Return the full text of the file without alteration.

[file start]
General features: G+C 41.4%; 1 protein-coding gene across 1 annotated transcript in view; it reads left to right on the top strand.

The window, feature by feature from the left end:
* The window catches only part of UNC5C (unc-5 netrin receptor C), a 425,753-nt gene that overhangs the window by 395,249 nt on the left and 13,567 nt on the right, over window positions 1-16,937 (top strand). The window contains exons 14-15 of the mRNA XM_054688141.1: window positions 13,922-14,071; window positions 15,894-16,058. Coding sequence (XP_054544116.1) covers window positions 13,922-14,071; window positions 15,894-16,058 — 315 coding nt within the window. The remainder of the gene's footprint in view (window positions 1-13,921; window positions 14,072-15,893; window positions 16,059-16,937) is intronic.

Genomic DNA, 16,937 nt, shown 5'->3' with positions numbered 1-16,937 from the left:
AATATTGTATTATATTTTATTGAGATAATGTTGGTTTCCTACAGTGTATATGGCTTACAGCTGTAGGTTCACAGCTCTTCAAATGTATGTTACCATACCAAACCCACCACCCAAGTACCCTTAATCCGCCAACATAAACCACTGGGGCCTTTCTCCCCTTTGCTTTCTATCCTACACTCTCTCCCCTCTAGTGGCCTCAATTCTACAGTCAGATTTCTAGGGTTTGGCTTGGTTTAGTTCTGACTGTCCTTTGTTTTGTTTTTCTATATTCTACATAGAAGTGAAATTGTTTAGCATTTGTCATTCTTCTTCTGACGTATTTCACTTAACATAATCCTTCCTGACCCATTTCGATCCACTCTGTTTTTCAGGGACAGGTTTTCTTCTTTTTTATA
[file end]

General features: G+C 41.4%; 1 protein-coding gene across 1 annotated transcript in view; it reads left to right on the top strand.

The window, feature by feature from the left end:
* The window catches only part of UNC5C (unc-5 netrin receptor C), a 425,753-nt gene that overhangs the window by 395,249 nt on the left and 13,567 nt on the right, over window positions 1-16,937 (top strand). The window contains exons 14-15 of the mRNA XM_054688141.1: window positions 13,922-14,071; window positions 15,894-16,058. Coding sequence (XP_054544116.1) covers window positions 13,922-14,071; window positions 15,894-16,058 — 315 coding nt within the window. The remainder of the gene's footprint in view (window positions 1-13,921; window positions 14,072-15,893; window positions 16,059-16,937) is intronic.

Genomic DNA, 16,937 nt, shown 5'->3' with positions numbered 1-16,937 from the left:
AATATTGTATTATATTTTATTGAGATAATGTTGGTTTCCTACAGTGTATATGGCTTACAGCTGTAGGTTCACAGCTCTTCAAATGTATGTTACCATACCAAACCCACCACCCAAGTACCCTTAATCCGCCAACATAAACCACTGGGGCCTTTCTCCCCTTTGCTTTCTATCCTACACTCTCTCCCCTCTAGTGGCCTCAATTCTACAGTCAGATTTCTAGGGTTTGGCTTGGTTTAGTTCTGACTGTCCTTTGTTTTGTTTTTCTATATTCTACATAGAAGTGAAATTGTTTAGCATTTGTCATTCTTCTTCTGACGTATTTCACTTAACATAATCCTTCCTGACCCATTTCGATCCACTCTGTTTTTCAGGGACAGGTTTTCTTCTTTTTTATA